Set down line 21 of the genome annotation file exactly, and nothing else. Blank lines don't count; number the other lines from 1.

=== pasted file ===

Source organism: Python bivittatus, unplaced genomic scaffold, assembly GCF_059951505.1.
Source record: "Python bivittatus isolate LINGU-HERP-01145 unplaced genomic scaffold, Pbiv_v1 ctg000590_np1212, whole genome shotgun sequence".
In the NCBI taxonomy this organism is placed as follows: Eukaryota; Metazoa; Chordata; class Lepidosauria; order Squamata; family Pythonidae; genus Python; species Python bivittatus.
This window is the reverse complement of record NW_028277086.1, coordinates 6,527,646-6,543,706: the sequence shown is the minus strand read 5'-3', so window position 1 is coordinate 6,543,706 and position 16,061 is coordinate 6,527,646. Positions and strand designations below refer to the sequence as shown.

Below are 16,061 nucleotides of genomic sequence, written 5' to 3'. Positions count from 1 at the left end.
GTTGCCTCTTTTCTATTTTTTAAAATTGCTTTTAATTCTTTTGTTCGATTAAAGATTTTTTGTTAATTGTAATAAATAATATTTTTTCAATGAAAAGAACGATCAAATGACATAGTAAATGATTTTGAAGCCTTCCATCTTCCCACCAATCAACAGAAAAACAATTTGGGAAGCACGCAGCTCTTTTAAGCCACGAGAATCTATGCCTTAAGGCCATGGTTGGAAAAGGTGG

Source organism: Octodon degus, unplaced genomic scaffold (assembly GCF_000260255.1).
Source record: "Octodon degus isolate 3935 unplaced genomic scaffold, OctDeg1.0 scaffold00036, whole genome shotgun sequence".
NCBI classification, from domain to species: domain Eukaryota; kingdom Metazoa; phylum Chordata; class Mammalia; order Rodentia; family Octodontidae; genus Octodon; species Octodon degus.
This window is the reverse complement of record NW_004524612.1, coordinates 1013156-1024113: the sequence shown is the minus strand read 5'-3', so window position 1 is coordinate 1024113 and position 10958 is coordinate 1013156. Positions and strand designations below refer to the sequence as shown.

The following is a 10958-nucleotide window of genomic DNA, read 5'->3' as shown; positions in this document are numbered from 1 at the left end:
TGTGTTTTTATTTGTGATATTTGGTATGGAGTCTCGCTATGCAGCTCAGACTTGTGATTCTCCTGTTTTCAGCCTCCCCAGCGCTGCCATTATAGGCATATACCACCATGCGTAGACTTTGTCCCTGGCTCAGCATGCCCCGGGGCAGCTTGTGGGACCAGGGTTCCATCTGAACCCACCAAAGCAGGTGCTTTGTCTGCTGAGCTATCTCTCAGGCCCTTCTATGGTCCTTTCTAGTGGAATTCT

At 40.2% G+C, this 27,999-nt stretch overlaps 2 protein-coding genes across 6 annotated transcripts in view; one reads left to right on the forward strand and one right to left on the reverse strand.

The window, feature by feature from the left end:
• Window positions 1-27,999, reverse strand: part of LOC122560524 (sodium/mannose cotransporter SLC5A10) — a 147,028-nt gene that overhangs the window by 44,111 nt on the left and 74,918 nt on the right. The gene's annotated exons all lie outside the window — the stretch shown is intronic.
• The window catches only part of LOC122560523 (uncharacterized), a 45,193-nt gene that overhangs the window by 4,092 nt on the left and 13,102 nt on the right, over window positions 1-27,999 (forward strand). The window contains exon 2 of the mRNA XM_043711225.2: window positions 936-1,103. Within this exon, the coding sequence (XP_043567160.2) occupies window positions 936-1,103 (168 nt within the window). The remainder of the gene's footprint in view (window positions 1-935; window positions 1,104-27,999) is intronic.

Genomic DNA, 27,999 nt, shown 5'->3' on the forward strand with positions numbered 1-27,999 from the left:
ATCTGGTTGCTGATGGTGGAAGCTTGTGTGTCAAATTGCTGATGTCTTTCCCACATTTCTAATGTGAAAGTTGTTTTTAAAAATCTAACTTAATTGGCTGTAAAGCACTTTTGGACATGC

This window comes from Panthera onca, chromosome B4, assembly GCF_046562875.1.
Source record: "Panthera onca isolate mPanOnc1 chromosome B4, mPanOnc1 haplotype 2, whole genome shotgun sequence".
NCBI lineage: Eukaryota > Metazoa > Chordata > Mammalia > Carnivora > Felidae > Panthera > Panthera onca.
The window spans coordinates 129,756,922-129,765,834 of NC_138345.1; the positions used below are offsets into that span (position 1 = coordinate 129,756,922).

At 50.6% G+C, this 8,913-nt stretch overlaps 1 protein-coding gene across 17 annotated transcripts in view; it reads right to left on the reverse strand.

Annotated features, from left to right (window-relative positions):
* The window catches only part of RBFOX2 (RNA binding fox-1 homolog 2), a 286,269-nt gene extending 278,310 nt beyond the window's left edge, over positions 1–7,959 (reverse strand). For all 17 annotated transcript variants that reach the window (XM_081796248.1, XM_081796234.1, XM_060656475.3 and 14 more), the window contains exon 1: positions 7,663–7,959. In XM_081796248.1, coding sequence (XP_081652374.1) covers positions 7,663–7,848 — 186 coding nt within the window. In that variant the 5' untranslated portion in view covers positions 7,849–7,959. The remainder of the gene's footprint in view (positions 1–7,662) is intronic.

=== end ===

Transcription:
NCBI lineage: Eukaryota > Metazoa > Chordata > Mammalia > Carnivora > Felidae > Panthera > Panthera onca.